Increasing capacity of public to engage in governance through access to information, voicing injustice, and holding the government accountable is the major goal of Open Society Georgia Foundation’s Participatory Democracy program.
Throughout the recent years, Georgia adopted several laws that address the civic engagement in decision-making process. Among others, the Parliament passed a brand new Law on Freedom of Information and a bill pertaining to public participation in local decision-making process, both of which had been elaborated and advocated for over years by the Foundation and its partners. Thanks to a new legislative environment, the government is obliged to proactively disclose public interest information and involve citizens in the process of governance by holding consultative meetings, hearing popular petitions, and holding community gatherings to identify the issues that matter to the public. Apart from this, new legislation designated the Ombudsman of Georgia as a supervisory body to monitor access to information and sanction public bodies that do not meet transparency requirements.
Despite positive legislative improvements, the study commissioned by the Foundation indicates that the space for civic engagement is shrinking and the state of access to information, that is key for informed participation, is gradually worsening. The implementation gap drags back the efforts of the public to participate in decision-making process and puts an actual progress on hold. The situation calls for a continuation of our support to implement the adopted laws, and help citizens and civil organizations make use of the new legislative environment.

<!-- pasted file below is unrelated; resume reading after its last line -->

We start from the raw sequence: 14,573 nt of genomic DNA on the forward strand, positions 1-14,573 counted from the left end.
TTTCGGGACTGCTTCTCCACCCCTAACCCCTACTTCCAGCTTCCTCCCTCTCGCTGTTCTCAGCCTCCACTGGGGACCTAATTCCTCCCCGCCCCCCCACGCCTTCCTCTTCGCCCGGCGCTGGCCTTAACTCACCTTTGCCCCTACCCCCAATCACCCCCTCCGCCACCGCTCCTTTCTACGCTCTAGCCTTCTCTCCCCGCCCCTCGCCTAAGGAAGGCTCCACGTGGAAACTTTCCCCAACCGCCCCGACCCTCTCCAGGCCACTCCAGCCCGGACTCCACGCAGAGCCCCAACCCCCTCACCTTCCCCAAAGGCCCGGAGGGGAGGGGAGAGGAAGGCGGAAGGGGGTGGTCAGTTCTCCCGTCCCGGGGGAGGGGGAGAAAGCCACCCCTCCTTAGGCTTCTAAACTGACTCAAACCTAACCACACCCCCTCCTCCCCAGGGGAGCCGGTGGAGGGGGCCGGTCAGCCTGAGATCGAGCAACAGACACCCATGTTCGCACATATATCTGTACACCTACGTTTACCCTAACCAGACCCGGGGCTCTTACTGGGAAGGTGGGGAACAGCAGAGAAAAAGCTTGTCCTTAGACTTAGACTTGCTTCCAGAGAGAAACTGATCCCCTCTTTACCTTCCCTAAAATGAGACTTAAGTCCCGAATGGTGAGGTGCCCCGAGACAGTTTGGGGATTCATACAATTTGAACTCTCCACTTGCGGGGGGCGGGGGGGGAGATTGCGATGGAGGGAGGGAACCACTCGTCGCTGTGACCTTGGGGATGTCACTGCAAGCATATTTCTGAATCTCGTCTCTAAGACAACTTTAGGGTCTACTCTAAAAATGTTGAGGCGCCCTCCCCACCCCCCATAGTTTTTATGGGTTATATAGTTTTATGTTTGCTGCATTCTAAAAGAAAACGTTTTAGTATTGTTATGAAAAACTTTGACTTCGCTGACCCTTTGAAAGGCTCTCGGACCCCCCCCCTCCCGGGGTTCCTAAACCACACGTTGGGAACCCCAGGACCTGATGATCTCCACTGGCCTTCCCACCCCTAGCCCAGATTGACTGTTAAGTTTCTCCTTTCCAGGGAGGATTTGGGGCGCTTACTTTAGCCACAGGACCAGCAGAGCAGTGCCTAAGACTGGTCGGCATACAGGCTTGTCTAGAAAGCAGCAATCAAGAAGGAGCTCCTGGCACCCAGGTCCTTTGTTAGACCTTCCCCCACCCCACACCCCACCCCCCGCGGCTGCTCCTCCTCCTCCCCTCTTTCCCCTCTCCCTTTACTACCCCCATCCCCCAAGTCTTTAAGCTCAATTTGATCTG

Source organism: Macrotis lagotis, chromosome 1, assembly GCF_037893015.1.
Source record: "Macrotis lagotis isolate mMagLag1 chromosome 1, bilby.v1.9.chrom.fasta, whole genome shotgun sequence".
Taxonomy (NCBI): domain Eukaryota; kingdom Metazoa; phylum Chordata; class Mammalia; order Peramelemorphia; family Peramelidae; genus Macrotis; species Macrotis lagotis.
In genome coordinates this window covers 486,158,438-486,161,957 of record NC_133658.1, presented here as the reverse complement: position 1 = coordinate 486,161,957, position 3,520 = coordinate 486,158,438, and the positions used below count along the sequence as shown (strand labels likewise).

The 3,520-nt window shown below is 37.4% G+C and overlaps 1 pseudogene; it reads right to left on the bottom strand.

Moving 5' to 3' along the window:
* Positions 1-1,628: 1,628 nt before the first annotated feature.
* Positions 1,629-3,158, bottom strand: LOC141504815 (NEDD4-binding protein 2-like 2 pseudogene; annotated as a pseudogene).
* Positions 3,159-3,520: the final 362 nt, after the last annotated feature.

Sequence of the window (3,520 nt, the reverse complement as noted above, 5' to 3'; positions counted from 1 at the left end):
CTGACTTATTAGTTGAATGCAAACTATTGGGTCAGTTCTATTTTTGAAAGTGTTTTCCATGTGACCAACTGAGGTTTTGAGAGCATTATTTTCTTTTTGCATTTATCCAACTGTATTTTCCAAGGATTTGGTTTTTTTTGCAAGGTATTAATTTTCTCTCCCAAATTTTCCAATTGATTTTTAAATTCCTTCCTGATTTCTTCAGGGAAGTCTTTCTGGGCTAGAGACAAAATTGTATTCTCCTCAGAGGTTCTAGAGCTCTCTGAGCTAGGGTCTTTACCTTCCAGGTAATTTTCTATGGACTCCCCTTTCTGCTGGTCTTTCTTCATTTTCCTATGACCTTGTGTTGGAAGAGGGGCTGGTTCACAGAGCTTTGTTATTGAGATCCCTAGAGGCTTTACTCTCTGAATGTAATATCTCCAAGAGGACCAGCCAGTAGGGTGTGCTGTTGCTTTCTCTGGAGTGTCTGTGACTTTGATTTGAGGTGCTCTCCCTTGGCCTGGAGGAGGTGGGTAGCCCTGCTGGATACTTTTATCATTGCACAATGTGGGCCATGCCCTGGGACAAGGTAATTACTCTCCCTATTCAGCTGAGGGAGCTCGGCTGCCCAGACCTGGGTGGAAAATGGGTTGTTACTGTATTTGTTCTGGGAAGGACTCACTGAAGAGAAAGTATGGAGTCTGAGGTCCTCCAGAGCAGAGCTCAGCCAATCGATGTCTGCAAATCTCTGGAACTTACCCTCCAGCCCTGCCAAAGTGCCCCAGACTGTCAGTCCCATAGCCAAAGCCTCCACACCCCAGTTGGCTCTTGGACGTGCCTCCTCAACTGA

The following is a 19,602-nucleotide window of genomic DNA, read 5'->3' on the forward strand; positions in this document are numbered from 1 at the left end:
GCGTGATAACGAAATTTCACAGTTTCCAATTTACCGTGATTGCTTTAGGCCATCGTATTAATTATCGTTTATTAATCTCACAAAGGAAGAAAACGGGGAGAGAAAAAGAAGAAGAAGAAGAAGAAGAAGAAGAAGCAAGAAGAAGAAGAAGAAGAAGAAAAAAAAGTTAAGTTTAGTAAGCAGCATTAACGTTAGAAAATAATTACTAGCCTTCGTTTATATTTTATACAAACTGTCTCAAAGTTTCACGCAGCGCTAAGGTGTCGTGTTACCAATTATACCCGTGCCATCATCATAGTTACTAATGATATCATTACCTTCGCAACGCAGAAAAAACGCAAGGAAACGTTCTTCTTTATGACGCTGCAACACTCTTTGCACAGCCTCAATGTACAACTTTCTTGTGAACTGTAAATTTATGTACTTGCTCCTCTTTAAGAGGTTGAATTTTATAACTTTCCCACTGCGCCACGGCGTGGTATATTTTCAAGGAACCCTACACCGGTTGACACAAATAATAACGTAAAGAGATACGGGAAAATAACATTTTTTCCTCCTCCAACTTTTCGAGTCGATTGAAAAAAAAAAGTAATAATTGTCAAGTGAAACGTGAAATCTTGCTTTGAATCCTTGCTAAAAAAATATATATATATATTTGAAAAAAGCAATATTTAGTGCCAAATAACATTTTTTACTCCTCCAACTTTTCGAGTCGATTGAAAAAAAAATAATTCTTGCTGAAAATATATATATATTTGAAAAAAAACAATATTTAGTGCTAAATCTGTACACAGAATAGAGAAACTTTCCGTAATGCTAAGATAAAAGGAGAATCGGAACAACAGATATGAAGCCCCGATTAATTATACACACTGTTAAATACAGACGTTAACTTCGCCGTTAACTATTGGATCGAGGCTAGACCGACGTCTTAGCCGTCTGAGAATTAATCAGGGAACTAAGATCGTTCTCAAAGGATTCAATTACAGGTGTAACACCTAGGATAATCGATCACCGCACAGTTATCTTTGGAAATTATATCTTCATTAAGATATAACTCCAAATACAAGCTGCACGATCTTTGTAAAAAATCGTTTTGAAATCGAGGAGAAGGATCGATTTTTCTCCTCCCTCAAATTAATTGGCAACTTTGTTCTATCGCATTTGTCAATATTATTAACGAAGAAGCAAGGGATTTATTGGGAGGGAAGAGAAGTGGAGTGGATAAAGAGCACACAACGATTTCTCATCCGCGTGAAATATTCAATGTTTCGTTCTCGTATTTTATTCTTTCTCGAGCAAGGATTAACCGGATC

Without grassroots oversight and pressure, the government is unlikely to follow through on the adopted participation and transparency laws. On top of supporting leading civil organizations in doing research, monitoring, advocacy, technical assistance process we will support community and local initiatives for mobilization necessary to pressure the Government in practicing participatory approaches to decision-making.
The Foundation will keep on supporting local actors such as CSOs, civic movements and individuals in generating positive examples of accountability through public participation, primarily in the areas of public finances, urban development and social policy. OSGF will work to empower local activists and initiative groups in the regions through providing these groups with continuous teaching on community mobilization and community advocacy and support them in conducting community debates oriented on finding feasible solutions to common problems. The Program seeks effective combination of expertise, self-organization and persistent civic actions coupled with an intensive use of legal instruments such as the right to information.
From 2019 the program will take more focused approach to catalyze broad public participation by concentrating on two issue areas that matter most to the public: housing and labor rights. The Foundation will provide support to national civil society organizations to keep strategic communication with different homeless groups and involve them in informed policy discussions; strengthen their research and strategic legal litigation efforts in the field of housing, and elaborate comprehensive housing policy in consultation with the affected communities; and wage a popular advocacy campaign to make the government respond to the housing needs of the citizens.
To spark public participation in labor policy, we will provide grant support to national civil society organizations to advocate for an effective labor inspectorate and build a collaboration between the state, industries, and workers by elaborating on issues of labor conditions as well as the state’s role in guaranteeing decent workplaces.
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